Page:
Justin Alliman is a Global Basketball Development Coordinator. Justin runs an international basketball organization called Dream Chaserzzz. At the same time, he’s a Mentor Coach for the Raptors 905. Not to mention, he represents the NBA on many international initiatives.
Justin Alliman is destined for NBA greatness. He’s been a standout Mentor Coach for the Raptors 905 and his work with Dream Chaserzzz has caught the attention of many in the NCAA, NBA and WNBA. Notably, he caught my attention.
While this feature could have fit our Your Career in Sport blog, I think it fits better in Sport & Society. That’s because this is a story one’s passion for sport (basketball specifically) being used to make a difference in the community.
As my first contribution to SPMA, I wanted to chat with someone whom I admire greatly. I’ve been following Justin Alliman for about 8 years now. So, I’ve seen some of the incredible work he’s done. His work ethic, sense of community and down-to-earth nature inspires me. By the time you finish reading this, you’ll be inspired by Justin Alliman’s work too! I guarantee it. Enjoy.
What inspired you to start Dream Chaserzzz in 2013?
When I grew up, I aspired to be a professional basketball player. I received training and worked on my craft regularly.
I wanted to give kids an opportunity to train. There are many reasons youngsters might have a lack of support to be trained at an elite level, whether it’s financial or otherwise. I was one of those kids. So, I started Dream Chaserzzz to allow youth who lack support to get the training they need.
I am proud of what I’ve been able to accomplish with Dream Chaserzzz. Being able to help young athletes is humbling.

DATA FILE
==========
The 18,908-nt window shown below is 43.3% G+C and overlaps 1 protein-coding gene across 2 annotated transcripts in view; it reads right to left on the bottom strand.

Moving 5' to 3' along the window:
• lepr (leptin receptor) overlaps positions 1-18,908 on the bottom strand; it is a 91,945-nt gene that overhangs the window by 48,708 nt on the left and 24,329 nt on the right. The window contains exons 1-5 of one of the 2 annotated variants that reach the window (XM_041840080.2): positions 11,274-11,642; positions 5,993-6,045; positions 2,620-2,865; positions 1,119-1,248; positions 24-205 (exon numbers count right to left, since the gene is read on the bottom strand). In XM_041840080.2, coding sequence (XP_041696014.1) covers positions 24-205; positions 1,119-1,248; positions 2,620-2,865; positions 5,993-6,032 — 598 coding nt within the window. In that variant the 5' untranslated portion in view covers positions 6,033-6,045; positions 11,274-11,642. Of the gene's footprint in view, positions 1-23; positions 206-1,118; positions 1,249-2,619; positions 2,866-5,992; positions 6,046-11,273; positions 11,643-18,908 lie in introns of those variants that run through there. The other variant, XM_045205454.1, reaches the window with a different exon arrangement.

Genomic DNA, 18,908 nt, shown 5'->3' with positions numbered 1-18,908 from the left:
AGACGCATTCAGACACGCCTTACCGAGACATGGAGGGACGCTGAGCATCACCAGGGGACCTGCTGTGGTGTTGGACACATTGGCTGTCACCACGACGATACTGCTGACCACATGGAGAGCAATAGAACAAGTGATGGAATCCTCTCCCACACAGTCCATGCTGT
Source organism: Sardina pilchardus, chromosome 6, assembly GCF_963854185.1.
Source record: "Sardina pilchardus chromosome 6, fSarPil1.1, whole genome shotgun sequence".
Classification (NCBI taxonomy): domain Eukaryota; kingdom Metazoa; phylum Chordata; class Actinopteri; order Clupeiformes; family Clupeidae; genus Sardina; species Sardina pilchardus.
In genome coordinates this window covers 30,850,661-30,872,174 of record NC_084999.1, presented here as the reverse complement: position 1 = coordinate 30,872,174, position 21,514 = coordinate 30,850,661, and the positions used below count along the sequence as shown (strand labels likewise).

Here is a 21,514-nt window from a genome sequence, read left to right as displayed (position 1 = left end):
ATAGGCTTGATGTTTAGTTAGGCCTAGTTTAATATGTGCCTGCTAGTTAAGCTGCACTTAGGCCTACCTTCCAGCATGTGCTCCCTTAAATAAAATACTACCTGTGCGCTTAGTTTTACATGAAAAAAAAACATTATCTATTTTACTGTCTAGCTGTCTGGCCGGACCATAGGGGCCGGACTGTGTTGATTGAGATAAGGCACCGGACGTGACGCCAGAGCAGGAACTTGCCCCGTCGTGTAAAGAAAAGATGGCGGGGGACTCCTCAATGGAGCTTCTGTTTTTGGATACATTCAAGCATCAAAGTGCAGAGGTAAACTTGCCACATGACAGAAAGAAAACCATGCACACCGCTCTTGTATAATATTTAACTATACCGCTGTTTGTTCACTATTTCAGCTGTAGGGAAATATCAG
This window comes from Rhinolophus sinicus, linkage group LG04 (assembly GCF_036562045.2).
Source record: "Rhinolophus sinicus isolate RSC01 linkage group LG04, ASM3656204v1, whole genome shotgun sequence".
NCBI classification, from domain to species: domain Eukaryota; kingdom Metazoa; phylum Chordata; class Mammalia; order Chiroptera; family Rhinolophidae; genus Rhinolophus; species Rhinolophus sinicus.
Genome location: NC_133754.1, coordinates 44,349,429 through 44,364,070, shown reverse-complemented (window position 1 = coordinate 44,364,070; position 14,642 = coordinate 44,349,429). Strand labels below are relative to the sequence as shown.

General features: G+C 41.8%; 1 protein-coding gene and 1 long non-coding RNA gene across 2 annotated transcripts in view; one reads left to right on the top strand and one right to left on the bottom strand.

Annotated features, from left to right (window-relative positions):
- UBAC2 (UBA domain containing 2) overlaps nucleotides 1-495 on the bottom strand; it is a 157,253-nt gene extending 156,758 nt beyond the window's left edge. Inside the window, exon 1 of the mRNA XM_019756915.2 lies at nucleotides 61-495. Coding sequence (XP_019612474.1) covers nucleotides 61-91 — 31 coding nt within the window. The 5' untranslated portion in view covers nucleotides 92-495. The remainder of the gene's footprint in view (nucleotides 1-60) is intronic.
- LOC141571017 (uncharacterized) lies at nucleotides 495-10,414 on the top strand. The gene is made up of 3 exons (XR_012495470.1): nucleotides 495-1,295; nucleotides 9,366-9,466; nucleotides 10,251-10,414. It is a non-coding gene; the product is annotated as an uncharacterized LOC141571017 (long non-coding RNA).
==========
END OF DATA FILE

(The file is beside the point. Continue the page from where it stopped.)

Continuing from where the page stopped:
You’re also the Mentor Coach of the Raptors 905. So, take us through the day-to-day with your work on Dream Chaserzzz?
It’s different. My day-to-day usually involves a lot of basketball! But right now, I am traveling quite a bit for work.
But, if I’m here in the city, my day begins like this:
- Wake up early
- Go to one of my facilities
- Conduct a session for one of my pro clients
- Straight from there, we go to a workout
Typically, I’ll work out with my clients, because I’ve got to keep in shape as a Basketball Trainer and Mentor Coach.
Despite what people think, being a Mentor Coach and Basketball Training wears down on your body. So, if you’re not in shape yourself, it’s kinda hard to keep up! That’s why I work out regularly.
Tell us how you became involved with the Raptors 905, and eventually hired as a Mentor Coach last season?
It’s not talked about much, but I’ve worked with the Raptors 905 for about 3 years now. My role was largely behind the scenes until I became a Mentor Coach for the Raptors 905 last year.
When I first started working for the Raptors 905, I was involved in community relations. I designed and executed programs for the Raptors 905 to use within the community.
“Dream Chaserzzz had a lot to do with it. Having built a reputation with Dream Chaserzzz for many years, I was able to enhance my portfolio. I was constantly doing things within the basketball community and that made my name noticeable.”
When my work began with the Raptors 905, it was a lot of hours. It was tedious and it was many different activities at once. But I am grateful for that experience. Ultimately, I was able to get a feel for more than just my current role as a Mentor Coach with the Raptors 905.
In those 3 years, I also volunteered in player development for the Raptors 905. From there, I went overseas and worked at NBA Asia. When I came back, the Raptors were like, “Man, you do such great work and I know you do workouts with our local pros here during the summertime. Would you want to continue doing that with us?”
I said, “Yes, of course.”
Thereafter, the interview process started. It wasn’t easy. There was a lot of back and forth and hard work put into it. But, I think I stood out to them because of my body of work from the previous 3 years with the Raptors 905 and Dream Chaserzzz. To sum up, I am just blessed and grateful to be a Mentor Coach for the Raptors 905 now.
What is something that people don’t realize about working in the sport industry?